Boswell, History, and Women

bible_womanThere was one element of the preface I didn’t mention in my previous post because it deserves commentary of its own. Even Boswell devotes less than 100 words even though it is really a huge deal. He puts it this way;

History was written by men about men, and where women are mentioned, it is generally peripherally.

In a big way therefore, any discussion about the Bible and homosexuality, isn’t really about Sexual Orientation or homosexuality in general, but rather it is about the Bible and male gender roles and how male sexual expression aligns with gender role expectations. It is a true statement: there is nothing in the Bible about Sexual Orientation, just as there is nothing in the Bible about dinosaurs, the Ice Age, the plethora of galaxies out there I n the Universe, or even that a Universe exists. But again, Boswell’s purpose is History, and the history of attitudes from the beginning of the Christian Era to the fourteenth century.

It is not a part of his book, but the degree to which intolerance of homosexuality is really just the intolerance towards gay male behavior is or ought to be a primary argument against anyone who claims that the Bible is against homosexuality or claims that religious intolerance is the reason for social intolerance.

I have some thoughts about what this means and how we respond because of it, and that will most likely come out as we move through the book.

This past is part of a series on Boswell’s text.Christianity, Social Tolerance, and Homosexuality.

Boswell, History, and Theology: the preface.

John BoswellSo often, the preface isn’t all that important, and it is easy to skip ahead to where the actual book begins and start reading, but in the case of Boswell’s “Christianity, Social Tolerance, and Homosexuality: Gay People in Western Europe from the Beginning of the Christian Era to the Fourteenth Century,” that would be a mistake. The premise laid out within his preface is crucially important to grasp , and so I want to devote this first post to those four and a half pages. This is important, and if we don’t come to terms with what this means, we won’t really be able to put the rest of the book to much use. For this post, I used Boswell’s original paperbound book, copyright 1980.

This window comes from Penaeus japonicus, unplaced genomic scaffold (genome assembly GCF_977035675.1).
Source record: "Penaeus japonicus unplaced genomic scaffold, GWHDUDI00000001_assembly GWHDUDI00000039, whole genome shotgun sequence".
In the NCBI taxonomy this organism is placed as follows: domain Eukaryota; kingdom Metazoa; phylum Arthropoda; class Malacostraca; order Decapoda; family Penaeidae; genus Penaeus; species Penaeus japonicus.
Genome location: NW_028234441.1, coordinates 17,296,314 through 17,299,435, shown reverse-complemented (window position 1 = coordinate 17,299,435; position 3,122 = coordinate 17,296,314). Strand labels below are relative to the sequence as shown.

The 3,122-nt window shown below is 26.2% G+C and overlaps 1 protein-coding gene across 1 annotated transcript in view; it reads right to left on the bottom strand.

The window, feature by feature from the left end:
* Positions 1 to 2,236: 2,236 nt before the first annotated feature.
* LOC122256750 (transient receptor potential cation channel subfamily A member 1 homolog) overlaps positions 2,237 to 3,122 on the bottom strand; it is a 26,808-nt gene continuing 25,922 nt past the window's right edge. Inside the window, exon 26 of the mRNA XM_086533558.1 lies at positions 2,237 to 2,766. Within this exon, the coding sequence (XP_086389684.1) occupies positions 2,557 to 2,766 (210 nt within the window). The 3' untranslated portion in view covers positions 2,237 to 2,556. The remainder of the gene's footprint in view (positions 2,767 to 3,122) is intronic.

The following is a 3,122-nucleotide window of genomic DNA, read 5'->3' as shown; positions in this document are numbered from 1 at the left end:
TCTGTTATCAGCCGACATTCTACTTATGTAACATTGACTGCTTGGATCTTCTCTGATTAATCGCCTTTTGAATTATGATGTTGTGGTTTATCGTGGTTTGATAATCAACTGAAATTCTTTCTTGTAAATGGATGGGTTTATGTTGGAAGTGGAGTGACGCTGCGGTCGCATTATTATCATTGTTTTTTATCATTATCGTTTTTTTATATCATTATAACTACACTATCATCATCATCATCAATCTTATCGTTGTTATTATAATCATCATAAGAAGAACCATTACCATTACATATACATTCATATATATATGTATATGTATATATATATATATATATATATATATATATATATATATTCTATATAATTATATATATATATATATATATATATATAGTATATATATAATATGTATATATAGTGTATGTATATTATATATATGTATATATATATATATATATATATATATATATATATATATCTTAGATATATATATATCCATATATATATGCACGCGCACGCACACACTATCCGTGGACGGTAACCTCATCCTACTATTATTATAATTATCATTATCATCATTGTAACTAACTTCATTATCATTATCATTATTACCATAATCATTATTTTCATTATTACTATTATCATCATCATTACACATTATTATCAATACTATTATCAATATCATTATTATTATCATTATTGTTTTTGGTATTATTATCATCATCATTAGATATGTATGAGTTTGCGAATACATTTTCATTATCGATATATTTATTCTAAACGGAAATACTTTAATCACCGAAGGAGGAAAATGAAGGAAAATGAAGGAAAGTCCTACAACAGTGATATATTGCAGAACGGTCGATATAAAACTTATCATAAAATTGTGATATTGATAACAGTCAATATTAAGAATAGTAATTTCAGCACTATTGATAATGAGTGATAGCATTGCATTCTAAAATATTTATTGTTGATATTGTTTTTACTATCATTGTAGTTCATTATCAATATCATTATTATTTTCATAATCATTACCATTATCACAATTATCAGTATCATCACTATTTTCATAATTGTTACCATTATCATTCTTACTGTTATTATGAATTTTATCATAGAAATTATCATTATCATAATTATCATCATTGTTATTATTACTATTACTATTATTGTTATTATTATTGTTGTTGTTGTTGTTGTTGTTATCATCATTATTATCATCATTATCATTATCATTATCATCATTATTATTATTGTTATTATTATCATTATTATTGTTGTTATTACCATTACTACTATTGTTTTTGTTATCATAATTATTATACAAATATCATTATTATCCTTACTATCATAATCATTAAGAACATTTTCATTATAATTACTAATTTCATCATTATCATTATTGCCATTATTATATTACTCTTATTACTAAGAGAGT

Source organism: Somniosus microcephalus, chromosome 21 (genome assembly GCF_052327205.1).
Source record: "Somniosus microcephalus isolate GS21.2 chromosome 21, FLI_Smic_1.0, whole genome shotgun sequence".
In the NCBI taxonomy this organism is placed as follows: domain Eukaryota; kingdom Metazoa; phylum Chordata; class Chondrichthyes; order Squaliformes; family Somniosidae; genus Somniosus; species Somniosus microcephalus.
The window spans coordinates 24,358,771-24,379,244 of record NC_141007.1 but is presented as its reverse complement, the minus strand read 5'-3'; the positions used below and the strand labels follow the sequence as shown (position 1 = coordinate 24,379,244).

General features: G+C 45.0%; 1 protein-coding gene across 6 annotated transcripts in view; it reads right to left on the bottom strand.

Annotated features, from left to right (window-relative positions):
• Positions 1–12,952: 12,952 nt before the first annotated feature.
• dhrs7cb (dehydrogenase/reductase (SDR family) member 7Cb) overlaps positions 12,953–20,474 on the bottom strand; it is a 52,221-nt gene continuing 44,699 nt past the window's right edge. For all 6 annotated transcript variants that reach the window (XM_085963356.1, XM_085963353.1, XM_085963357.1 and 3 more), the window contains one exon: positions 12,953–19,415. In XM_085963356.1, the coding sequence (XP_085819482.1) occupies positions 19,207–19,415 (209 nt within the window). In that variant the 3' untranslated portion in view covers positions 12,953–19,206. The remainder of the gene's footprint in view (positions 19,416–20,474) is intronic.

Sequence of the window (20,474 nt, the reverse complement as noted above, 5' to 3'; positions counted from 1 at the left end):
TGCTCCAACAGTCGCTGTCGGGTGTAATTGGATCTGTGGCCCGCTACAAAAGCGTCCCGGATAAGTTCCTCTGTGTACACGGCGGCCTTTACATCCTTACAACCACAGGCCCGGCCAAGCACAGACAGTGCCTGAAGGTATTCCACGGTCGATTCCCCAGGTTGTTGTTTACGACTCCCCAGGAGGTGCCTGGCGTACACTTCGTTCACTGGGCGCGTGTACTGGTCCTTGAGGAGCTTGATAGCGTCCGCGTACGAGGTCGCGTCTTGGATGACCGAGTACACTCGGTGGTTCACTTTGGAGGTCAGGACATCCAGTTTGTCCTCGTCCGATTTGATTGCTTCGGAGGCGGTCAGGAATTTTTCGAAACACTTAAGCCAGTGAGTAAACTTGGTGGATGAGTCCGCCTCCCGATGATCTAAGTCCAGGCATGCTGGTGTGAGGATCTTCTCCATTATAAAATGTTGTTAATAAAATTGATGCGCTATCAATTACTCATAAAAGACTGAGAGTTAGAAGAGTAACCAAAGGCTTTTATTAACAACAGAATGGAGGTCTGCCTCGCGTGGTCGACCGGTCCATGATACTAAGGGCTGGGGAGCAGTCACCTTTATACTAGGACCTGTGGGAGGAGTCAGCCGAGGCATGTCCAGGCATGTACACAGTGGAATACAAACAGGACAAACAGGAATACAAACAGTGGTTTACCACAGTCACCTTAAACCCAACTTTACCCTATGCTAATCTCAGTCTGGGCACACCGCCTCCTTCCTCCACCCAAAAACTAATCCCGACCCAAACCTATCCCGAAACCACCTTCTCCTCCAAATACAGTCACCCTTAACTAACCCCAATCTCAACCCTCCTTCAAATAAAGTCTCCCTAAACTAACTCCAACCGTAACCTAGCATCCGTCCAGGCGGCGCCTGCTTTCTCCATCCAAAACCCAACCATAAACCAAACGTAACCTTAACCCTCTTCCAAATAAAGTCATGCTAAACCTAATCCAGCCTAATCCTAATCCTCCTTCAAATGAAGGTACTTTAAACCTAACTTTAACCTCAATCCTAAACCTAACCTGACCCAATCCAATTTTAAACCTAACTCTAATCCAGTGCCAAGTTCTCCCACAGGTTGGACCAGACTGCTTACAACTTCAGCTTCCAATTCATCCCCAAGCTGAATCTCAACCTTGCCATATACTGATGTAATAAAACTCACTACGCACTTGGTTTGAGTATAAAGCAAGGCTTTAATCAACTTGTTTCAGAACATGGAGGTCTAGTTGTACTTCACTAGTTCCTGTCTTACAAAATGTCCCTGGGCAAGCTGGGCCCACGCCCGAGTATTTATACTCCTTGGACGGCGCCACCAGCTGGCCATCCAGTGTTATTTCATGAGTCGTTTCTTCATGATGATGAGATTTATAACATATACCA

History and the role of the historian

One of the most important statements made by Boswell within this entire book begins the preface:

“No matter how much historians and their readers may wish to avoid contaminating their understanding of the past with the values of the present, they can not ignore the fact that both writer and reader are inevitably affectedly the assumptions and beliefs of the age(s) in which they write and read.”

We don’t tend to think of that however, either while writing or as a reader. History, we tell ourselves, is a set of facts and so they are what they are, no matter who is telling them, when and for what reason, right?  Not according to Boswell: both the writer and the reader carry all sorts of stuff to the text- to the history- and considering what these things may be is essential to understanding the text and history. To some, this may seem obvious, but in a huge way it isn’t and leads to false ideas, or is intentionally overlooked, again leading to false ideas. Why is this important? He writes: